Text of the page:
An open access, collaborative initiative to compile info on active faults in Himalaya, Andes

I came across this great initiative after Richard Styron sent the announcement via the Geotectonics mailing list. He’s currently maintaining these projects. The idea is to compile all available data on active structures in the Himalaya using the GitHub infrastructure (basically a collaborative platform for programming) . Everyone can join and help compiling active faults in this region. The data is then available to everyone for free in different data formats. The same thing is currently happening for the Andes region, too!

Read the blog of Richard Styron to find out more:

The project start page with the different data formats

It’s relatively easy to start, most data formats are self-explaining and it is no big job to add information once the document is set up and the first entries are made. As a result you can create fault maps like this:

This GoogleEarth example shows normal and thrust faults mapped in the Himalaya region (red lines)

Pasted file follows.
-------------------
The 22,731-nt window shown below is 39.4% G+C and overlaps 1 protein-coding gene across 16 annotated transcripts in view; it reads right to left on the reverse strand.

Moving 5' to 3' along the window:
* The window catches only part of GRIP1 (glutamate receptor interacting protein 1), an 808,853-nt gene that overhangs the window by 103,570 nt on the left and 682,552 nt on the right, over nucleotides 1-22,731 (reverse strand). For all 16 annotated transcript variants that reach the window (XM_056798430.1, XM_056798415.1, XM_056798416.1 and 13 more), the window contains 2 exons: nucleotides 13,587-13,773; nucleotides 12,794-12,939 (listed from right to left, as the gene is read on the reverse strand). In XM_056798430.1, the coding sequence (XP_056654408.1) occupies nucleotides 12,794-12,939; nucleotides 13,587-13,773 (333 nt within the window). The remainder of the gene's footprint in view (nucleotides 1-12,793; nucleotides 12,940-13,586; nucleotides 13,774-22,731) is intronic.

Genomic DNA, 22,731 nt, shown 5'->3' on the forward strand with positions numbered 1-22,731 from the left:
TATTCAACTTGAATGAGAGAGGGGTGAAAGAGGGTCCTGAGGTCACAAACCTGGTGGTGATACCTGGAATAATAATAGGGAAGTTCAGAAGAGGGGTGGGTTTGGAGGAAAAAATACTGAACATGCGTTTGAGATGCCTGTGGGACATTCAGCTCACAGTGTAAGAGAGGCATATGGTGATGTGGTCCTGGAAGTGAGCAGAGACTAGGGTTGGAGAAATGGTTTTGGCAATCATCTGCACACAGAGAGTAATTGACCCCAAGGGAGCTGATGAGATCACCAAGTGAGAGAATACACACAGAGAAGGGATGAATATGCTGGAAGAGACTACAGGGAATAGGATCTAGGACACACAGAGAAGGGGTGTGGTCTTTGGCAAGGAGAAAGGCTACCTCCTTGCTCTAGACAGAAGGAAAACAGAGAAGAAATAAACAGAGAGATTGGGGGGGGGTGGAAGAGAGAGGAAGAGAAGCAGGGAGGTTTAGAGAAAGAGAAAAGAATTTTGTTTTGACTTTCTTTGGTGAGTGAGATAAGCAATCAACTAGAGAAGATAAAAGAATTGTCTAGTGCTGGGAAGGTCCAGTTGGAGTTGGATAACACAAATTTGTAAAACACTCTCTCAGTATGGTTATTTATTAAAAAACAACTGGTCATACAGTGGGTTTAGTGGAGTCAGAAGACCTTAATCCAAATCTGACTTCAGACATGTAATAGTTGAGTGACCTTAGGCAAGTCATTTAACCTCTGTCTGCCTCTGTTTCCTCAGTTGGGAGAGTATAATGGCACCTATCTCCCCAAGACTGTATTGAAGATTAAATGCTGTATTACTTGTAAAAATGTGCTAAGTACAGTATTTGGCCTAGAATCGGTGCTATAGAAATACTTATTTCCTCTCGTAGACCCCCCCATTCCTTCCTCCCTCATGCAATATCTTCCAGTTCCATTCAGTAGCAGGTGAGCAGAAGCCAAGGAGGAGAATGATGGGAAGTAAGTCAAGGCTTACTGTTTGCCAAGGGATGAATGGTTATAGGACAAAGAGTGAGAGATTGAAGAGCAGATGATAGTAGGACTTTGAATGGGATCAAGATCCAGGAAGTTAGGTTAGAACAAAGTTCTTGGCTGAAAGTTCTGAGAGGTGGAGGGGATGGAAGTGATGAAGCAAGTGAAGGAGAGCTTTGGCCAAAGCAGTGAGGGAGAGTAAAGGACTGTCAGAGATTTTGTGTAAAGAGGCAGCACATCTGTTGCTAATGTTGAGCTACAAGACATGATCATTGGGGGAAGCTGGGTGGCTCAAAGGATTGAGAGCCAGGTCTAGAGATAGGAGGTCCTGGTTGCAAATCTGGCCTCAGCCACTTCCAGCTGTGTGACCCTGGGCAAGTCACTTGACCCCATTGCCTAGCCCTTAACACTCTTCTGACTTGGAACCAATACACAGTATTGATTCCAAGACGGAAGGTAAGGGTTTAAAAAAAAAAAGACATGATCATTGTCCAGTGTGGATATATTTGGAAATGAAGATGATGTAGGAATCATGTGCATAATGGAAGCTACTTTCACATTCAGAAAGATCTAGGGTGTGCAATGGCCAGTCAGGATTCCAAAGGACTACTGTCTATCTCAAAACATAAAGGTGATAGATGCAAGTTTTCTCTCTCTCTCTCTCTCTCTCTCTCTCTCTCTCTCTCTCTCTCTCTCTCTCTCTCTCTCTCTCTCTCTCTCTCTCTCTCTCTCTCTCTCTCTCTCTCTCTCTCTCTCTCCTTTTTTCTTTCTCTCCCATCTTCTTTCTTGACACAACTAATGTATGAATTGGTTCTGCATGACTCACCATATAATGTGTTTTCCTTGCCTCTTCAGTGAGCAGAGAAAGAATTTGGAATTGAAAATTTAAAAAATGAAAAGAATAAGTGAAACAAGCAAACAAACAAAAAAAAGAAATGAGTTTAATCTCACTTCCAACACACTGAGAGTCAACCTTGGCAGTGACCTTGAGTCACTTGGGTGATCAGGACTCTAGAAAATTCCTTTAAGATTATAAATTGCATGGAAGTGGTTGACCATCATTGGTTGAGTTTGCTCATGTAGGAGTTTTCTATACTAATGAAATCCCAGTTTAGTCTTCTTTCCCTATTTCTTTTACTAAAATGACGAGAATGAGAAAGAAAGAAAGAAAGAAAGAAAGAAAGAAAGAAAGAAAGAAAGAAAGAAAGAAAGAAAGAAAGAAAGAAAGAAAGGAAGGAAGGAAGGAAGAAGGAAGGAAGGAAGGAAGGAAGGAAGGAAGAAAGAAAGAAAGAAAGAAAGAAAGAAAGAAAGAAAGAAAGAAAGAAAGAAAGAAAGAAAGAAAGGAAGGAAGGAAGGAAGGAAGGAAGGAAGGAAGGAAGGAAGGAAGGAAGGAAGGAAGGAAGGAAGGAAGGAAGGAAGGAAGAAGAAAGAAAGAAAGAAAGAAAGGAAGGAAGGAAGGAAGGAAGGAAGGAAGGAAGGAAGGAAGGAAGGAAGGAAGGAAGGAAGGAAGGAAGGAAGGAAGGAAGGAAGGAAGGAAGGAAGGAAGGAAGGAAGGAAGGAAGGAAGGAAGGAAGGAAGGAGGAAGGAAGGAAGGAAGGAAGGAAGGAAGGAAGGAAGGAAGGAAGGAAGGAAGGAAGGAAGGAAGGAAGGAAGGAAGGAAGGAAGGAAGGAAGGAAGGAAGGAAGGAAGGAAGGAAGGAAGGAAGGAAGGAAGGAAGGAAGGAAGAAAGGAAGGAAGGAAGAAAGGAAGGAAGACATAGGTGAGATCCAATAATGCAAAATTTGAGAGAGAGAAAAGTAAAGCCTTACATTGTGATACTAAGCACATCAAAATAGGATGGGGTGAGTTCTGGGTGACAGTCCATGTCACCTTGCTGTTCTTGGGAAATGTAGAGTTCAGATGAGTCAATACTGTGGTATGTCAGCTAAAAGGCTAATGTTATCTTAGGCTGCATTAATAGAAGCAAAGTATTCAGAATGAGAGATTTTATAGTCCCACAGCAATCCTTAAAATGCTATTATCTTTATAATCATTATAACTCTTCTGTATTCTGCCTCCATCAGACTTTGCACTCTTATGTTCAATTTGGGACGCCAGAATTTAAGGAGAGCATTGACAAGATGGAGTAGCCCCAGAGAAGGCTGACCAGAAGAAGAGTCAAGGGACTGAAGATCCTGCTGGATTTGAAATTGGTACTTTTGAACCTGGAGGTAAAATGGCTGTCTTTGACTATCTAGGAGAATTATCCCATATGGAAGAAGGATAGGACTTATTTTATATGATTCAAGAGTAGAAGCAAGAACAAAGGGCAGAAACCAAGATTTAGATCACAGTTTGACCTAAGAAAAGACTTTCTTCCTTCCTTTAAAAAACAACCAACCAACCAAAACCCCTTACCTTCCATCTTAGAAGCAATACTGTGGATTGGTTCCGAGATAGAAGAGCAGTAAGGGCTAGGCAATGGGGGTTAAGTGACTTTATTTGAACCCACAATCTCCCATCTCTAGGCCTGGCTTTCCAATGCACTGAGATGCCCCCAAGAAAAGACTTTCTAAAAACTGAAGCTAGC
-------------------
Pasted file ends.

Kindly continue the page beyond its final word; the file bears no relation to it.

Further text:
This is an amazing idea and may be seen as a pilot for more crowd-based mapping projects. Plus, it’s also great for teaching purposes.

[When I first tried to get the Himalaya date as kml-files by right-click–>save target as… I encountered a problem trying to open the file with GoogleEarth. Then, just copy the code, paste in the editor and save the file as a *.kml and it works without any problems.]

The Himalaya-Tibet Map:

The Andes Map:

submit to reddit

Christoph Grützner

Christoph Grützner

works at the Institute of Geological Sciences, Jena University. He likes Central Asia and the Mediterranean and looks for ancient earthquakes.

See all posts Christoph Grützner

No Comments

No comments yet.

Leave a Comment